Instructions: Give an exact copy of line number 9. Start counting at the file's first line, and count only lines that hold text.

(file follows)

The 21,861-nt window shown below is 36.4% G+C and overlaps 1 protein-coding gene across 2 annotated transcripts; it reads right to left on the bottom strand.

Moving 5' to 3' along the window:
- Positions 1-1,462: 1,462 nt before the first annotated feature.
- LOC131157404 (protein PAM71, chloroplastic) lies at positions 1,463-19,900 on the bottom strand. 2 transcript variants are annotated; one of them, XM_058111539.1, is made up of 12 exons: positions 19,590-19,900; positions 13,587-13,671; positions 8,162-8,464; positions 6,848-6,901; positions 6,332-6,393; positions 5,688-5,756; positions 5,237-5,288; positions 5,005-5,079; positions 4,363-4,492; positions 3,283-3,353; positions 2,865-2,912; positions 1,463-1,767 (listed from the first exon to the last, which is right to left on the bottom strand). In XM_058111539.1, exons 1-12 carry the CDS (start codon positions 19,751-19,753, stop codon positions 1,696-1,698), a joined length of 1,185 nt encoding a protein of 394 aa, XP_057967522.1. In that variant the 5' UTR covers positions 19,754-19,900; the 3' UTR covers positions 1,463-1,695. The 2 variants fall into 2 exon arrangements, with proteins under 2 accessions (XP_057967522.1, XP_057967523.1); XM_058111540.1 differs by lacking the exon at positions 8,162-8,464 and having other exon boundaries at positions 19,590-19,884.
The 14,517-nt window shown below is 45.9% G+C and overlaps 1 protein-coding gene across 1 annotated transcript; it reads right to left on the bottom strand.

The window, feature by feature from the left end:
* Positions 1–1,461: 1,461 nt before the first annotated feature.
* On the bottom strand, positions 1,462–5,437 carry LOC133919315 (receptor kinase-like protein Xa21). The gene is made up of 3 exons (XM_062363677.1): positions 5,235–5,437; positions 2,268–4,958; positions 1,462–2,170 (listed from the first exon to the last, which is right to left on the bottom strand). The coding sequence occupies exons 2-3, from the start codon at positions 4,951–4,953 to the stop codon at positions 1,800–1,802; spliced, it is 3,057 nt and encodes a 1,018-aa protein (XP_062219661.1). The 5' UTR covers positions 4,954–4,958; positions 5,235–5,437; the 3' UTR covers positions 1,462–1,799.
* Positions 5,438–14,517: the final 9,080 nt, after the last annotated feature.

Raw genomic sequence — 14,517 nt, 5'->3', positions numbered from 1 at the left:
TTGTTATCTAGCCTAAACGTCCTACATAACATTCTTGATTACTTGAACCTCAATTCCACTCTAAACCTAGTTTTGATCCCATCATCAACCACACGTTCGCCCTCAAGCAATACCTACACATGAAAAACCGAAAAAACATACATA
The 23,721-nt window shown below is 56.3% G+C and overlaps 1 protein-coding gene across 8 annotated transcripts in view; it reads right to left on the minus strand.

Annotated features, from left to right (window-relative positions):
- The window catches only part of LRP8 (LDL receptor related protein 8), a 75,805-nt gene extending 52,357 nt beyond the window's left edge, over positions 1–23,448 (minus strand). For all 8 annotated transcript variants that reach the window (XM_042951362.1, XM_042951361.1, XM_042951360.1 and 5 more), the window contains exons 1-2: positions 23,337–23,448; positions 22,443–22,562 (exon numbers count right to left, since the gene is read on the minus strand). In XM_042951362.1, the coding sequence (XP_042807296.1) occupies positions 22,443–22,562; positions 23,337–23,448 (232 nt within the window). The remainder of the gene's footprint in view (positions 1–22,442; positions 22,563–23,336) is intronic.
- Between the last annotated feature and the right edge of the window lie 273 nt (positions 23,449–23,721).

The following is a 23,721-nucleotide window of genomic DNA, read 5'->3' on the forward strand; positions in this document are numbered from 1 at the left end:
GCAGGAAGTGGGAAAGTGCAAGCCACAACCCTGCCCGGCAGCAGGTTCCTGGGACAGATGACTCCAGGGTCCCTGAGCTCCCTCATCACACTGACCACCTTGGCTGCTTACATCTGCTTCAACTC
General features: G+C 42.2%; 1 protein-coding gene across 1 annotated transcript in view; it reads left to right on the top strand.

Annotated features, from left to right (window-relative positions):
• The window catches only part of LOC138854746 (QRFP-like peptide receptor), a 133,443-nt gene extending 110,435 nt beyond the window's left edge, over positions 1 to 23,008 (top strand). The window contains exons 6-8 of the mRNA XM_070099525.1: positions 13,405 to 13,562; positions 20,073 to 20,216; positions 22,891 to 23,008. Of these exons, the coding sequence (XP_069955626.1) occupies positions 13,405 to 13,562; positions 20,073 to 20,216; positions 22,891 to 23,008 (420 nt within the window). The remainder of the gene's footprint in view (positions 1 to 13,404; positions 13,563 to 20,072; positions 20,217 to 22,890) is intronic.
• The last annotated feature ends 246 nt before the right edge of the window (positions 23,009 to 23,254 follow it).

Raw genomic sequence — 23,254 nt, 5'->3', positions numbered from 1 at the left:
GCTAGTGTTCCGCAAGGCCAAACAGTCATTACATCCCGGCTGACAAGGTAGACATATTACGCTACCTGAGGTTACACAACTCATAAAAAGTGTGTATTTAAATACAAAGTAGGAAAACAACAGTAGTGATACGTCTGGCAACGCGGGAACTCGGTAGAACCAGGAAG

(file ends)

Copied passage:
* Positions 5,438–14,517: the final 9,080 nt, after the last annotated feature.